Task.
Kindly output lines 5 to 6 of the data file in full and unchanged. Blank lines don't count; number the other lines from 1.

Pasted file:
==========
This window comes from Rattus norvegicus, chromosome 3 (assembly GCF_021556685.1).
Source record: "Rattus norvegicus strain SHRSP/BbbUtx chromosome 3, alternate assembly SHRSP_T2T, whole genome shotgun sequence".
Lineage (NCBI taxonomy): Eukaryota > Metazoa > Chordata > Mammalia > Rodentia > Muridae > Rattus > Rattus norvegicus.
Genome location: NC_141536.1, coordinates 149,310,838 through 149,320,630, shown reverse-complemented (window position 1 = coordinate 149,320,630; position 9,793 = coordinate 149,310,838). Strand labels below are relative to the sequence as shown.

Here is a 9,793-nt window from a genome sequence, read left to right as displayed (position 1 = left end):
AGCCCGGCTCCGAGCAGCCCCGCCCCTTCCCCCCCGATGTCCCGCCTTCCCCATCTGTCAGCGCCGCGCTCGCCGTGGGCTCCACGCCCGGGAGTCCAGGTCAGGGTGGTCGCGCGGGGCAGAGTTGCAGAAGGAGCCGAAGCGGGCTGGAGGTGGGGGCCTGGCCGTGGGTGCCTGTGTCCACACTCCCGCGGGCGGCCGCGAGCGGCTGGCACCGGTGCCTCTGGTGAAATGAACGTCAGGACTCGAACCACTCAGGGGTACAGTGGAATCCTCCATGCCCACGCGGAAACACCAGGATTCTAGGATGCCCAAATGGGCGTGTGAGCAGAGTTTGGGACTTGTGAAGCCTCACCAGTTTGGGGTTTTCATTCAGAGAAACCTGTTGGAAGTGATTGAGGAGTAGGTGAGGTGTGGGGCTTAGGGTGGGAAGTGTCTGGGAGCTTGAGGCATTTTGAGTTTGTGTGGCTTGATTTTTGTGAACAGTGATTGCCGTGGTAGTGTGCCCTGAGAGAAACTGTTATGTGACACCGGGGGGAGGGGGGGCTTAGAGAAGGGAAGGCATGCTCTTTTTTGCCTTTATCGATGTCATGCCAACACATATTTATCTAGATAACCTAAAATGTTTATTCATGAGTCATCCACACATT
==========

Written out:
Here is a 9,793-nt window from a genome sequence, read left to right as displayed (position 1 = left end):
AGCCCGGCTCCGAGCAGCCCCGCCCCTTCCCCCCCGATGTCCCGCCTTCCCCATCTGTCAGCGCCGCGCTCGCCGTGGGCTCCACGCCCGGGAGTCCAGGTCAGGGTGGTCGCGCGGGGCAGAGTTGCAGAAGGAGCCGAAGCGGGCTGGAGGTGGGGGCCTGGCCGTGGGTGCCTGTGTCCACACTCCCGCGGGCGGCCGCGAGCGGCTGGCACCGGTGCCTCTGGTGAAATGAACGTCAGGACTCGAACCACTCAGGGGTACAGTGGAATCCTCCATGCCCACGCGGAAACACCAGGATTCTAGGATGCCCAAATGGGCGTGTGAGCAGAGTTTGGGACTTGTGAAGCCTCACCAGTTTGGGGTTTTCATTCAGAGAAACCTGTTGGAAGTGATTGAGGAGTAGGTGAGGTGTGGGGCTTAGGGTGGGAAGTGTCTGGGAGCTTGAGGCATTTTGAGTTTGTGTGGCTTGATTTTTGTGAACAGTGATTGCCGTGGTAGTGTGCCCTGAGAGAAACTGTTATGTGACACCGGGGGGAGGGGGGGCTTAGAGAAGGGAAGGCATGCTCTTTTTTGCCTTTATCGATGTCATGCCAACACATATTTATCTAGATAACCTAAAATGTTTATTCATGAGTCATCCACACATT